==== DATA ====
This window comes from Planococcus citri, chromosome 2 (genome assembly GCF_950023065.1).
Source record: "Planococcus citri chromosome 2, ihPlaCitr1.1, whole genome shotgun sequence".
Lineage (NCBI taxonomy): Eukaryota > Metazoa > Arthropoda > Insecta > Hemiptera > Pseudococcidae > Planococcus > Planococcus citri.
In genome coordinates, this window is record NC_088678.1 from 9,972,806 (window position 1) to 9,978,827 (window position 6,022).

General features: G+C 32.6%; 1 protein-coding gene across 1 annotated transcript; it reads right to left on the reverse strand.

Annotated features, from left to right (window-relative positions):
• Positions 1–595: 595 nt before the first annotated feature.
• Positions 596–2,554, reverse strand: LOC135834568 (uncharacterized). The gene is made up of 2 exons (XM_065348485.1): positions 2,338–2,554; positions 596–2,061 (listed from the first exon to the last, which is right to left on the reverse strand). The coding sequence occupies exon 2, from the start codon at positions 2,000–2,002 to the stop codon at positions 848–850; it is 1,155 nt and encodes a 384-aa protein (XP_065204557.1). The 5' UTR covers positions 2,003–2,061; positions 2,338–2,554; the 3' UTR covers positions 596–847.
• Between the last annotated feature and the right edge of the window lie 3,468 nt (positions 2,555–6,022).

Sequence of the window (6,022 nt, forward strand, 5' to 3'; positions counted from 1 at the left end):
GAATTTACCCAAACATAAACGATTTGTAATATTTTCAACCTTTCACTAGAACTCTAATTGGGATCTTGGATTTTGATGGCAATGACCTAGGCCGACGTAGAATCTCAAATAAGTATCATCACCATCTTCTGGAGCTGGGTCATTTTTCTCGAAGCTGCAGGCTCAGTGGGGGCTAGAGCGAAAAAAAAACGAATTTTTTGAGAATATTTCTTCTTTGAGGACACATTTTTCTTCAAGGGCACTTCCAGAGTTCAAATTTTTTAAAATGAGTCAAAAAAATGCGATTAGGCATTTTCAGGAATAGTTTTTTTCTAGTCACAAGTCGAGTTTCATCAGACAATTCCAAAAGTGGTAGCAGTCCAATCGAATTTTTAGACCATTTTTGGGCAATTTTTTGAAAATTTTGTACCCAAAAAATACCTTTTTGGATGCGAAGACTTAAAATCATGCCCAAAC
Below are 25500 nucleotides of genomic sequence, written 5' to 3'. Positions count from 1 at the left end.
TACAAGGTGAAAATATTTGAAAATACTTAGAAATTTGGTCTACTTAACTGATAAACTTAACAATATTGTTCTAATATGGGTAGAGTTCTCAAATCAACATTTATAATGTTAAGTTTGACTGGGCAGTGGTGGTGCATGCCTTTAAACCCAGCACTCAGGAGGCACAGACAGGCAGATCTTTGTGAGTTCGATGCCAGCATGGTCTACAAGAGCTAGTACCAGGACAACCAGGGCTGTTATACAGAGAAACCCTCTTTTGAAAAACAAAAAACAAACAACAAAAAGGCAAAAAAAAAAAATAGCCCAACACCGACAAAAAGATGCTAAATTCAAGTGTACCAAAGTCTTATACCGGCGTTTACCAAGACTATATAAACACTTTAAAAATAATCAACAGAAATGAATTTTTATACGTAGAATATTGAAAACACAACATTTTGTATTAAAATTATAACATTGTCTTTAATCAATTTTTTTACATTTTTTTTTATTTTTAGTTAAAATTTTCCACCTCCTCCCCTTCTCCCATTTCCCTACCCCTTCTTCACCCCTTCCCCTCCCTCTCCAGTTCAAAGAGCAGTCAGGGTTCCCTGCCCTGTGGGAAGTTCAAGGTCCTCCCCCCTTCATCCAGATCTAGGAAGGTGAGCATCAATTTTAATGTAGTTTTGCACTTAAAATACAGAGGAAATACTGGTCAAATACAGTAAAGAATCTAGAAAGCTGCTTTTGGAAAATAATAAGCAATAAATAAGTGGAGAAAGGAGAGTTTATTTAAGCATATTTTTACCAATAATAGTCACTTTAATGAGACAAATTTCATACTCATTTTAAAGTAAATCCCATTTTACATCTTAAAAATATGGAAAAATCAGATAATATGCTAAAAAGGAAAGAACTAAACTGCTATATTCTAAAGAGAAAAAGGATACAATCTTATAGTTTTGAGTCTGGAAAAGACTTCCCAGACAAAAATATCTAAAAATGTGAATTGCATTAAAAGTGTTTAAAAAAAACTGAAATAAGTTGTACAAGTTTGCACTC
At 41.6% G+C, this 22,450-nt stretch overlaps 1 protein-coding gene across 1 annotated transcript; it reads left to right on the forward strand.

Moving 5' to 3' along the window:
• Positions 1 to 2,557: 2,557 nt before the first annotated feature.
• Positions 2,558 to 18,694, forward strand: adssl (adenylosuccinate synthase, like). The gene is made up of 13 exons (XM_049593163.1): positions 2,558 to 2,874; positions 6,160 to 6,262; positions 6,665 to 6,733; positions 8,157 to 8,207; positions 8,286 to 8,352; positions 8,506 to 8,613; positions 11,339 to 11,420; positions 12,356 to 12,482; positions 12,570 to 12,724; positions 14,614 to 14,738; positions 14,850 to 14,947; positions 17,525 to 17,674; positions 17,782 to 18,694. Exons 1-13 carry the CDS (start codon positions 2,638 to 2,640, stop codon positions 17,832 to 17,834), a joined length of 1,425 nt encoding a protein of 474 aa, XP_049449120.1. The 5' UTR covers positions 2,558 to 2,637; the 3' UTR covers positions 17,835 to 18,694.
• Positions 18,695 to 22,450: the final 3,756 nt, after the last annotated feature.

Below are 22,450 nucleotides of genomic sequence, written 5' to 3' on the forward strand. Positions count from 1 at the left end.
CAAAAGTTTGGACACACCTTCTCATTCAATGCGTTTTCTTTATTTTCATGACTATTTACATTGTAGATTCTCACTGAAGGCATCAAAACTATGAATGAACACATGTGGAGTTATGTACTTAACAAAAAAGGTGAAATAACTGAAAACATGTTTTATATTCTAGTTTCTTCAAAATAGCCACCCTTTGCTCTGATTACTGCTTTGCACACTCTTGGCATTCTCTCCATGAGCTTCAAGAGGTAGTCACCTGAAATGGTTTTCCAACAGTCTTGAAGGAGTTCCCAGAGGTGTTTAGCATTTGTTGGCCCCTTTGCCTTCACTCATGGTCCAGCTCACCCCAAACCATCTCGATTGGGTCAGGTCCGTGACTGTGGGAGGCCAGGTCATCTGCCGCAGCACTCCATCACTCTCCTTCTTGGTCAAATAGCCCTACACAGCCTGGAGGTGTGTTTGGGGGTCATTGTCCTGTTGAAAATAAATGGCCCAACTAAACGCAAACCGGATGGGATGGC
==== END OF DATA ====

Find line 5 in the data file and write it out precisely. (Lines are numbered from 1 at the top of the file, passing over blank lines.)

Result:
General features: G+C 32.6%; 1 protein-coding gene across 1 annotated transcript; it reads right to left on the reverse strand.